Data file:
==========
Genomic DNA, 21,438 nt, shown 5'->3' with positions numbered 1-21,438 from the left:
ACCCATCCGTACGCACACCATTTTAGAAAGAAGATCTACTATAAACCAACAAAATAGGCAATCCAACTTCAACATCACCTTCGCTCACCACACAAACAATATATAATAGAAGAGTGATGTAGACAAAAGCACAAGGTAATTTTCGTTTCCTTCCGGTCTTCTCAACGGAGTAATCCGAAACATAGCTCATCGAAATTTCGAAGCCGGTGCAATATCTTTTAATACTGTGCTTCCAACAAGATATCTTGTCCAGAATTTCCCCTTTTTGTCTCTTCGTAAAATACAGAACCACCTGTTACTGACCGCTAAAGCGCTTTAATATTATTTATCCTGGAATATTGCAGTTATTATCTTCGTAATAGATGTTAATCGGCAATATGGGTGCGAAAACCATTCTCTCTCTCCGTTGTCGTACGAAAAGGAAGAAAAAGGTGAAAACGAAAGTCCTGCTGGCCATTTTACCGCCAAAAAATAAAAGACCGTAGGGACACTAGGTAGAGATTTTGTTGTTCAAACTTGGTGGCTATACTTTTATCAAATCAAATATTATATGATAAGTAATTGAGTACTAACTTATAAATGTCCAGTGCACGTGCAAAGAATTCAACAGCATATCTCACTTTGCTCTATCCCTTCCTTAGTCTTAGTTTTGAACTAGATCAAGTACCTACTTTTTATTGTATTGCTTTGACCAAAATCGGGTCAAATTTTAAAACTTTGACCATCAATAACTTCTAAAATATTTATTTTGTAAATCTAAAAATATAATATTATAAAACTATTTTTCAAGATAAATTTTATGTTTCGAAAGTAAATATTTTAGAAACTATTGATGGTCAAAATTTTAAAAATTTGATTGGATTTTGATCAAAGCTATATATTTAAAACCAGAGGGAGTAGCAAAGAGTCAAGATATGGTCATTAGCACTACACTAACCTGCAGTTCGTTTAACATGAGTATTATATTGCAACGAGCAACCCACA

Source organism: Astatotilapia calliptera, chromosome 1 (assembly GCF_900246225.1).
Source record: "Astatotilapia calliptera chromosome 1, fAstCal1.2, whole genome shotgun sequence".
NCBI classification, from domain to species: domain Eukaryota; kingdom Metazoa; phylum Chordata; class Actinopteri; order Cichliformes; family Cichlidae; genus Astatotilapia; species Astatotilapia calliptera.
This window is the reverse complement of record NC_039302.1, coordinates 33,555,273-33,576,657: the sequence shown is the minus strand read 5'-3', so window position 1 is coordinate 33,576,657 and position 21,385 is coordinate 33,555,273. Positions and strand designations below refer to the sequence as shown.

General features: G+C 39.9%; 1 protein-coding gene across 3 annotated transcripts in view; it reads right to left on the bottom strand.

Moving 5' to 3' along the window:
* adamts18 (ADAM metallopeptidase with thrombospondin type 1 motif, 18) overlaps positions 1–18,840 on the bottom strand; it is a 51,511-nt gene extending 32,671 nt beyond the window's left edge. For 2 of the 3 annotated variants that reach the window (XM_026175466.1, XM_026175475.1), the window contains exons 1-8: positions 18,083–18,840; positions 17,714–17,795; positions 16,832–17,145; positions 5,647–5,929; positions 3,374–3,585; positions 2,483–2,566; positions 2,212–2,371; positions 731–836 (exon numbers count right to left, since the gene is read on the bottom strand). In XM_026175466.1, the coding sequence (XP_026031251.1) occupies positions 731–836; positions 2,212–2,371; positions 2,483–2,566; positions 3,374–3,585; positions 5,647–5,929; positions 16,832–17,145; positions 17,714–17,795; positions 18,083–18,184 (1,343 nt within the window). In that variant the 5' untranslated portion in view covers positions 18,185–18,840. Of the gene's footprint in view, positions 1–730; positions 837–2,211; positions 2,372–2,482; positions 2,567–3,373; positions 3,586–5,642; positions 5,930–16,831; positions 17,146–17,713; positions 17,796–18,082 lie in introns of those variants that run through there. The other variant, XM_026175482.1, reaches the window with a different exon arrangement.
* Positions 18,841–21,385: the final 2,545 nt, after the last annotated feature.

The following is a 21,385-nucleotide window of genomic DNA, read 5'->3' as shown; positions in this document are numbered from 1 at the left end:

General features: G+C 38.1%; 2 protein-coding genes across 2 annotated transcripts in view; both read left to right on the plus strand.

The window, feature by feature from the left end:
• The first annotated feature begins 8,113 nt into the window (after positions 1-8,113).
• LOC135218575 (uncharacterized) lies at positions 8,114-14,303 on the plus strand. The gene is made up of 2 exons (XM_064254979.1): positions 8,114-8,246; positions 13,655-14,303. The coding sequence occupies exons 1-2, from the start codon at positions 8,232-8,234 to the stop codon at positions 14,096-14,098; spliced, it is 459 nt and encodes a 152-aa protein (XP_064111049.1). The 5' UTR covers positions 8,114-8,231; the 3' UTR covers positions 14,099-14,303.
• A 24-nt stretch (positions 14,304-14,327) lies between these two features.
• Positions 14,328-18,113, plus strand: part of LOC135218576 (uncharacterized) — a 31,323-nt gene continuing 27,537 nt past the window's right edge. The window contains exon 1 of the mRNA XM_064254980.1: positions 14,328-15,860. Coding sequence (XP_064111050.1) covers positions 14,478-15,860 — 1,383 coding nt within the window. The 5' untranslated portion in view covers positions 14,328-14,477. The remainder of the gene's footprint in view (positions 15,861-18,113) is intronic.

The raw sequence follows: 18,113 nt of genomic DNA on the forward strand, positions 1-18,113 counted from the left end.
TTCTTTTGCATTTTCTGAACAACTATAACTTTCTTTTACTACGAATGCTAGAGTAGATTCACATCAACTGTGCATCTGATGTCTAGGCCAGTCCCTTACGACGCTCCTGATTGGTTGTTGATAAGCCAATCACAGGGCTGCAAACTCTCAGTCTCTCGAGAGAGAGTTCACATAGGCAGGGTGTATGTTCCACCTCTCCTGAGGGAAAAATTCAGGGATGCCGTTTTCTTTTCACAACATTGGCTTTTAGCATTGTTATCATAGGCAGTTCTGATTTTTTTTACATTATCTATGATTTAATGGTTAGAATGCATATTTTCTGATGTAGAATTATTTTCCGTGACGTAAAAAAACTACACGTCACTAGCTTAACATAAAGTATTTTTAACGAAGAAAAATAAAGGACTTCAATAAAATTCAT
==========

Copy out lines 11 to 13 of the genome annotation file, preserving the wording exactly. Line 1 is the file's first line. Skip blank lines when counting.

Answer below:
The following is a 21,385-nucleotide window of genomic DNA, read 5'->3' as shown; positions in this document are numbered from 1 at the left end:

General features: G+C 38.1%; 2 protein-coding genes across 2 annotated transcripts in view; both read left to right on the plus strand.

The window, feature by feature from the left end: